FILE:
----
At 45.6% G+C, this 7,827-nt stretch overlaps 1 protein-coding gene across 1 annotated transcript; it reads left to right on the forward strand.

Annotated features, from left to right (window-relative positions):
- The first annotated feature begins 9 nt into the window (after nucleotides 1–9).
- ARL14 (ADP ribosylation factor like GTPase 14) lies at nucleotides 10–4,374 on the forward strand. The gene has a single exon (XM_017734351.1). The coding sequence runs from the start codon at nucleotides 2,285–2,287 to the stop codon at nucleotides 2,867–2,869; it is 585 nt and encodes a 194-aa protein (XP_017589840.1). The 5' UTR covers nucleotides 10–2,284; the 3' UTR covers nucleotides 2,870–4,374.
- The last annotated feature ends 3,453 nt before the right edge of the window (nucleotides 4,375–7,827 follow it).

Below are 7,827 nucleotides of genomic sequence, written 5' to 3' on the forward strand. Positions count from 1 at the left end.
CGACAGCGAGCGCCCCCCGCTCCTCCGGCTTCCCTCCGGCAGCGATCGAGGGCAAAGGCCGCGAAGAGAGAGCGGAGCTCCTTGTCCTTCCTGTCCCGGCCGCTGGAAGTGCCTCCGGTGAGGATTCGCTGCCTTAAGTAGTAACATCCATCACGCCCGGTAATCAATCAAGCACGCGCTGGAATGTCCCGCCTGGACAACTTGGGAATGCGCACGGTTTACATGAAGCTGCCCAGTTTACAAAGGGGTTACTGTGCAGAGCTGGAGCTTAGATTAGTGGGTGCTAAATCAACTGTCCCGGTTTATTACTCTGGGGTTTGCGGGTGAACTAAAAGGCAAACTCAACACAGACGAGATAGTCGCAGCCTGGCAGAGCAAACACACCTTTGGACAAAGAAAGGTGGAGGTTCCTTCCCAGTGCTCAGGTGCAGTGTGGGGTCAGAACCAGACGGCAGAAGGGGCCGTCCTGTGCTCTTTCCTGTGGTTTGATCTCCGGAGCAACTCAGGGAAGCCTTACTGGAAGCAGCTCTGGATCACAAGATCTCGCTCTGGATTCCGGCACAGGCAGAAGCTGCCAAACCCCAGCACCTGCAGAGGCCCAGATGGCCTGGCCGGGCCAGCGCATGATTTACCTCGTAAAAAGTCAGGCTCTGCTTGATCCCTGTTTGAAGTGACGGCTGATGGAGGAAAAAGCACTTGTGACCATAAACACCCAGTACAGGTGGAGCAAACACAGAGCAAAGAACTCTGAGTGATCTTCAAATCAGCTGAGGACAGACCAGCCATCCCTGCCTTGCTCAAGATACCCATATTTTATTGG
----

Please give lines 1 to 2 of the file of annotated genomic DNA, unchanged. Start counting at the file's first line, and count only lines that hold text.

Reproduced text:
At 45.6% G+C, this 7,827-nt stretch overlaps 1 protein-coding gene across 1 annotated transcript; it reads left to right on the forward strand.

Annotated features, from left to right (window-relative positions):